What is Direct Inward Dialing (DID)?
Direct inward dialing (DID) is a service that local telecommunications providers offer to business customers in which the businesses can lease a large block of numbers that go over a smaller set of physical phone lines.
For example, 100 phone numbers could be supported by just 8 phone lines. This allows an organization to assign unique phone numbers to all its staff without having to connect 100 physical phone lines to its PBX.
Previously, people calling into a business might dial a single phone number and then a switchboard operator would connect them to the person with whom they wanted to speak. Direct inward dialing (DID) eliminates this model by providing direct lines to their employees.
Direct inward dialing (DID) has a significant limitation, however. In the above scenario, if a company only has 8 physical phone lines they can only have 8 inbound phone calls happening at the same time. Callers 9 and up receive a busy signal. Because of this, direct inward dialing (DID) may have limited use in call centers. It's important to assess the pros and cons of direct inward dialing (DID) technology when making decisions about call center solutions.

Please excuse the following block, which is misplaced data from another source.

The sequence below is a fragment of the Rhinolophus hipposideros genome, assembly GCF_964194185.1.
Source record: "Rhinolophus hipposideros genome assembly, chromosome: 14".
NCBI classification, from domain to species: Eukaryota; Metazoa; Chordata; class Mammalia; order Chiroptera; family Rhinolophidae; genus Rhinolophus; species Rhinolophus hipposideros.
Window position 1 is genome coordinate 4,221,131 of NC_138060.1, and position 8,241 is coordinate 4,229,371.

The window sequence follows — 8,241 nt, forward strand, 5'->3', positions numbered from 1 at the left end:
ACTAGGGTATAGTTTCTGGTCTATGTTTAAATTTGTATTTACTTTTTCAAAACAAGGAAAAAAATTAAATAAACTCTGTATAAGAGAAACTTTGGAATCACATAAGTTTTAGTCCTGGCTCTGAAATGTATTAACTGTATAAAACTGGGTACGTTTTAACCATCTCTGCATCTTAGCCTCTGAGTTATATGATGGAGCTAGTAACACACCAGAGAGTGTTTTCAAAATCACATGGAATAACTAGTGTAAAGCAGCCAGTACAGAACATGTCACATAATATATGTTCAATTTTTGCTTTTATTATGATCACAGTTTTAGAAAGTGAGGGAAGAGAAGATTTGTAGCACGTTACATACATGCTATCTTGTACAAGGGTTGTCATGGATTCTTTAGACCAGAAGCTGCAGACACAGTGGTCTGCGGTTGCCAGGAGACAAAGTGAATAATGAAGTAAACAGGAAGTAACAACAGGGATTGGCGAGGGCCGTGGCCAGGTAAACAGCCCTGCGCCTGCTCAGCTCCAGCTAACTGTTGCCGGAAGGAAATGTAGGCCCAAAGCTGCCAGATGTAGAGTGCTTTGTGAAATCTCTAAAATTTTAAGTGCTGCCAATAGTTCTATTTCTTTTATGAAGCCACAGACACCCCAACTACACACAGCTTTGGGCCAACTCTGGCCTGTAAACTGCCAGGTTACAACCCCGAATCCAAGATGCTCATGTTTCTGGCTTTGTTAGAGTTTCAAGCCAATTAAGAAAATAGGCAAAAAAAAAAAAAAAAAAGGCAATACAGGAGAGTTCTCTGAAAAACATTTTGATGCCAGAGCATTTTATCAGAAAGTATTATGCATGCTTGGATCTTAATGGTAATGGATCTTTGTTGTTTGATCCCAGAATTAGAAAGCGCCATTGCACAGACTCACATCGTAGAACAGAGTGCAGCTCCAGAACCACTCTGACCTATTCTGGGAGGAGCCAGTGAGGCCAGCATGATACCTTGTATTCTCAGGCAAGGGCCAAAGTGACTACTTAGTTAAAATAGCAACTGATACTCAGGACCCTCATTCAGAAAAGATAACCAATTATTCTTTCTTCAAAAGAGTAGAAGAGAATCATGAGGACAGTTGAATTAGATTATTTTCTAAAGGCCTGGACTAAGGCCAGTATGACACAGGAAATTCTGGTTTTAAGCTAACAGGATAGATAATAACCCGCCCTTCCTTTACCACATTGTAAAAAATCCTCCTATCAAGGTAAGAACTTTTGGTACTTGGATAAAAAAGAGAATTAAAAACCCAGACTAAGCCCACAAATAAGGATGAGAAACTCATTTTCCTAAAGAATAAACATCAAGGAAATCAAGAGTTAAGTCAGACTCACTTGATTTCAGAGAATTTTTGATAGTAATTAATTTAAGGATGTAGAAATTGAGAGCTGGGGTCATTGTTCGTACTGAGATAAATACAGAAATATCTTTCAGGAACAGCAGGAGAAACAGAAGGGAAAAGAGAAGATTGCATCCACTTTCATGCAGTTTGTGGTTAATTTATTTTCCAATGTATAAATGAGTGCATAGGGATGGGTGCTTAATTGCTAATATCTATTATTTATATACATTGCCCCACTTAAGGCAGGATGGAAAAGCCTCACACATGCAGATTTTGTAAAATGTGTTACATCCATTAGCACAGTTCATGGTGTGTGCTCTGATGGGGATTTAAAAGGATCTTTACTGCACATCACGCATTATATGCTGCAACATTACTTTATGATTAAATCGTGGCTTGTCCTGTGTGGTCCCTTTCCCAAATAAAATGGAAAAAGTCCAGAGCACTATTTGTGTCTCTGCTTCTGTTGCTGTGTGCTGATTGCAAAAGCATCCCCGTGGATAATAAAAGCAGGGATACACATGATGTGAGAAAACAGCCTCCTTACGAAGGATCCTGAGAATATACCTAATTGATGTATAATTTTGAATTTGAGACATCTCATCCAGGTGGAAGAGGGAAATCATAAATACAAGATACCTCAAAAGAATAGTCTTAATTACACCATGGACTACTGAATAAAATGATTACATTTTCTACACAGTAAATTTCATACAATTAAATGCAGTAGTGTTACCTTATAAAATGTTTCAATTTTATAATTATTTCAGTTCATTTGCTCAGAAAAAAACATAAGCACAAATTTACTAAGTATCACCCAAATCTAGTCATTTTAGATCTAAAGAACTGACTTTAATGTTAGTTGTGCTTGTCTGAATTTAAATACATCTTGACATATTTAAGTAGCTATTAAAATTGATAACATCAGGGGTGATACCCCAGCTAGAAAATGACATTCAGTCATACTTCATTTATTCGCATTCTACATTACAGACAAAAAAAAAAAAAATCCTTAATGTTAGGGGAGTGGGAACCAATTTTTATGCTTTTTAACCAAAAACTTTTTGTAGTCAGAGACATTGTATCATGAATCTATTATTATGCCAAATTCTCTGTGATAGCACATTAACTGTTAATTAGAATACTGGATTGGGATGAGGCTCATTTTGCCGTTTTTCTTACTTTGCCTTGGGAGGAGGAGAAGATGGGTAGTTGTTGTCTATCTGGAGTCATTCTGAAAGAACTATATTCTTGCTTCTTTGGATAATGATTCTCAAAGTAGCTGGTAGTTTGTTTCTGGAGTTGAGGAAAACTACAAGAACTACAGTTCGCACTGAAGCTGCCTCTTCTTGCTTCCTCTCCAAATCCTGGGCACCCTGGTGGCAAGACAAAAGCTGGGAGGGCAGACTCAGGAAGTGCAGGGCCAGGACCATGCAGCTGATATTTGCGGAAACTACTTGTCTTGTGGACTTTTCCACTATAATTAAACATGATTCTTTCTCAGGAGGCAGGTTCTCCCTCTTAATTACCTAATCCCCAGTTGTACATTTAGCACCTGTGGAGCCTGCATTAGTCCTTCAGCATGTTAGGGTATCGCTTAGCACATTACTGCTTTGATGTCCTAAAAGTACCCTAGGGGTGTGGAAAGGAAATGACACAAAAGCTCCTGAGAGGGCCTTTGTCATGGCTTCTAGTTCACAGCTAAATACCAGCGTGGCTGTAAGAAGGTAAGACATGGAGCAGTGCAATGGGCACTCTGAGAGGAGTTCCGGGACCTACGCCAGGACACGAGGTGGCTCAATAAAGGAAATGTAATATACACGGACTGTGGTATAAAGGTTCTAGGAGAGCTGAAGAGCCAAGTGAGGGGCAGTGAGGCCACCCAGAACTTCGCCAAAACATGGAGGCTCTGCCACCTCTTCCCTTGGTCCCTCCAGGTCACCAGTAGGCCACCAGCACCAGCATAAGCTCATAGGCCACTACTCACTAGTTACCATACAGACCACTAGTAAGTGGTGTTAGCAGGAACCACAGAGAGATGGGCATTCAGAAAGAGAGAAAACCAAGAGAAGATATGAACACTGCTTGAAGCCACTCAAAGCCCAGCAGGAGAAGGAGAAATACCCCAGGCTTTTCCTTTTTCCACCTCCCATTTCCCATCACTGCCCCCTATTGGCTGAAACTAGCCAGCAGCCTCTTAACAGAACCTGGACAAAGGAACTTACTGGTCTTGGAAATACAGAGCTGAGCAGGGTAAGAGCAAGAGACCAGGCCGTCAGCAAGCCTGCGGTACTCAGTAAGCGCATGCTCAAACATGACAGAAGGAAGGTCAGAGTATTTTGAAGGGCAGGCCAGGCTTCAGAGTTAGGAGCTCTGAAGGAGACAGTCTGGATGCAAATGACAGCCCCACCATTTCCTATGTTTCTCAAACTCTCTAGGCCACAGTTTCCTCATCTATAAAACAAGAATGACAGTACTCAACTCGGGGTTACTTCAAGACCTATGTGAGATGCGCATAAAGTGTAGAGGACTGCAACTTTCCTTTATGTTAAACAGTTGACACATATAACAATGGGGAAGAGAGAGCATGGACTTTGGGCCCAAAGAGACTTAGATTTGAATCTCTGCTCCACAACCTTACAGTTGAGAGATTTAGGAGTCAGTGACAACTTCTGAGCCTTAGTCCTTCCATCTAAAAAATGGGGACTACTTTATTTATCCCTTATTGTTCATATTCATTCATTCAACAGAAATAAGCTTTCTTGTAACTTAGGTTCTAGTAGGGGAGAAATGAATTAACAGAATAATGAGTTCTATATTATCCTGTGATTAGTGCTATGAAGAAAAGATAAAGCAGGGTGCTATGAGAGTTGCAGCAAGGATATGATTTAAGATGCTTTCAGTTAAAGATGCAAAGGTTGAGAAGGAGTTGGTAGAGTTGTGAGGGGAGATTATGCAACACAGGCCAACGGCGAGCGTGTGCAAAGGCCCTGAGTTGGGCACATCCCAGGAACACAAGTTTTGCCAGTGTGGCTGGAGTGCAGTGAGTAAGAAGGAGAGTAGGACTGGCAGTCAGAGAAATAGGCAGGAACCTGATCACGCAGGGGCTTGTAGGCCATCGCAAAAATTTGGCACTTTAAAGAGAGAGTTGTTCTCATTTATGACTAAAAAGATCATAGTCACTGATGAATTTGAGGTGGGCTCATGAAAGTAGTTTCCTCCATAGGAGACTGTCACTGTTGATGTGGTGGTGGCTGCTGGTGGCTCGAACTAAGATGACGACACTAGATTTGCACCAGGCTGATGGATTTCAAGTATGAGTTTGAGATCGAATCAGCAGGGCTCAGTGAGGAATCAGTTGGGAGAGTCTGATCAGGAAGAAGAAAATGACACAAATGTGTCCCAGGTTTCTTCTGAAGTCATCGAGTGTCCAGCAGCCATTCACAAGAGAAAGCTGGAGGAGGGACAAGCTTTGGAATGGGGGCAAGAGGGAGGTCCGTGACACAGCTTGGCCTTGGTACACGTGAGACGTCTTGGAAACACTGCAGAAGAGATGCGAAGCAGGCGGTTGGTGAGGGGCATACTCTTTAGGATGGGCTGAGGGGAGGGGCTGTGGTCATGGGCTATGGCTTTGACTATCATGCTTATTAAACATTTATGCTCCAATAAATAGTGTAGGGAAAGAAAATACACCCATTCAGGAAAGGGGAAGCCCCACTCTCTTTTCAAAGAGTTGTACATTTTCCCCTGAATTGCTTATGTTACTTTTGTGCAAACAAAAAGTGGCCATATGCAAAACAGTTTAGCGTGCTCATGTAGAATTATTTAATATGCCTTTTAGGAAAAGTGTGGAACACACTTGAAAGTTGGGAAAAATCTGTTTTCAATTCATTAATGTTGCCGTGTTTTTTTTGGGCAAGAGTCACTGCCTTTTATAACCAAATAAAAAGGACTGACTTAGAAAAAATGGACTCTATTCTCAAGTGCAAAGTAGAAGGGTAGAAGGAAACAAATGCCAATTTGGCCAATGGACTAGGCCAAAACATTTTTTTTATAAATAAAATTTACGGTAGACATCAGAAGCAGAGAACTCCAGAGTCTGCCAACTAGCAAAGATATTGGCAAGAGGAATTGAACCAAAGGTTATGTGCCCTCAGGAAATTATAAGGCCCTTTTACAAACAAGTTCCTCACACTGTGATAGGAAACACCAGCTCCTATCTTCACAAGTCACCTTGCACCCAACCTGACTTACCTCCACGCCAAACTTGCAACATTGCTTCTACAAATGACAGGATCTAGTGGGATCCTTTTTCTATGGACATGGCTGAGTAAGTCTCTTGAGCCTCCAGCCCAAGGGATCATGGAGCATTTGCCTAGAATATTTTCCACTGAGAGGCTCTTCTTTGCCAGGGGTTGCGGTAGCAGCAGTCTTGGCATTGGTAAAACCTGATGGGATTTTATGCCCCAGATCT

How NICE inContact can help
We can advise you about whether direct inward dialing (DID) is right for your business.
NICE inContact is the market leader in providing customers the cloud contact center software they need to deliver consistently exceptional customer experiences. Benefits include:
- Modern ACD providing digital first omnichannel routing and increased business agility
- Integrated and comprehensive workforce management (WFM) solutions to engage and empower contact center agents to achieve business goals
- Automation and artificial intelligence (AI) capabilities to enhance the customer experience and automate routine agent tasks
- Omnichannel customer journey management
CXone provides an intelligent, unified suite of applications covering the breadth of contact center management disciplines, simplifying administration and streamlining the user experience.